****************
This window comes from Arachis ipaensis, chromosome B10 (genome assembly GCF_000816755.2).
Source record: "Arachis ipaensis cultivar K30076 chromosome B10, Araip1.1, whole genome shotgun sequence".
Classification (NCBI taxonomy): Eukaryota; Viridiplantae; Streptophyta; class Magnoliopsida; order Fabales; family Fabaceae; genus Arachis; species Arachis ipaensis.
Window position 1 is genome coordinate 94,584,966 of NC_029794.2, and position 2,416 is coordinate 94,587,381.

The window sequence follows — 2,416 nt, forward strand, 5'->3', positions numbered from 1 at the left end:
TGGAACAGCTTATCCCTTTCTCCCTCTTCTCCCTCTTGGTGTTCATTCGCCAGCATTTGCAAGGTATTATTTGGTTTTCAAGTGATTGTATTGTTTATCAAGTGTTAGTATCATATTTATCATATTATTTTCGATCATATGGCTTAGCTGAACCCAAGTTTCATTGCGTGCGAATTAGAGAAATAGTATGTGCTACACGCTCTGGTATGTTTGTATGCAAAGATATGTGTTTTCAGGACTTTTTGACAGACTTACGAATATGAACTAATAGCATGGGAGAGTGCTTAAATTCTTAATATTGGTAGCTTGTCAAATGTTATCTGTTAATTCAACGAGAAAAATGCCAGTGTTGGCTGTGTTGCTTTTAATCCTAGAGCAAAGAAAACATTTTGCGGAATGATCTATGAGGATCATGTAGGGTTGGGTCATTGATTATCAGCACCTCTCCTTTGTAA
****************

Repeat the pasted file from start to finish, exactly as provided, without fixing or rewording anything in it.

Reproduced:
This window comes from Arachis ipaensis, chromosome B10 (genome assembly GCF_000816755.2).
Source record: "Arachis ipaensis cultivar K30076 chromosome B10, Araip1.1, whole genome shotgun sequence".
Classification (NCBI taxonomy): Eukaryota; Viridiplantae; Streptophyta; class Magnoliopsida; order Fabales; family Fabaceae; genus Arachis; species Arachis ipaensis.
Window position 1 is genome coordinate 94,584,966 of NC_029794.2, and position 2,416 is coordinate 94,587,381.

The window sequence follows — 2,416 nt, forward strand, 5'->3', positions numbered from 1 at the left end:
TGGAACAGCTTATCCCTTTCTCCCTCTTCTCCCTCTTGGTGTTCATTCGCCAGCATTTGCAAGGTATTATTTGGTTTTCAAGTGATTGTATTGTTTATCAAGTGTTAGTATCATATTTATCATATTATTTTCGATCATATGGCTTAGCTGAACCCAAGTTTCATTGCGTGCGAATTAGAGAAATAGTATGTGCTACACGCTCTGGTATGTTTGTATGCAAAGATATGTGTTTTCAGGACTTTTTGACAGACTTACGAATATGAACTAATAGCATGGGAGAGTGCTTAAATTCTTAATATTGGTAGCTTGTCAAATGTTATCTGTTAATTCAACGAGAAAAATGCCAGTGTTGGCTGTGTTGCTTTTAATCCTAGAGCAAAGAAAACATTTTGCGGAATGATCTATGAGGATCATGTAGGGTTGGGTCATTGATTATCAGCACCTCTCCTTTGTAA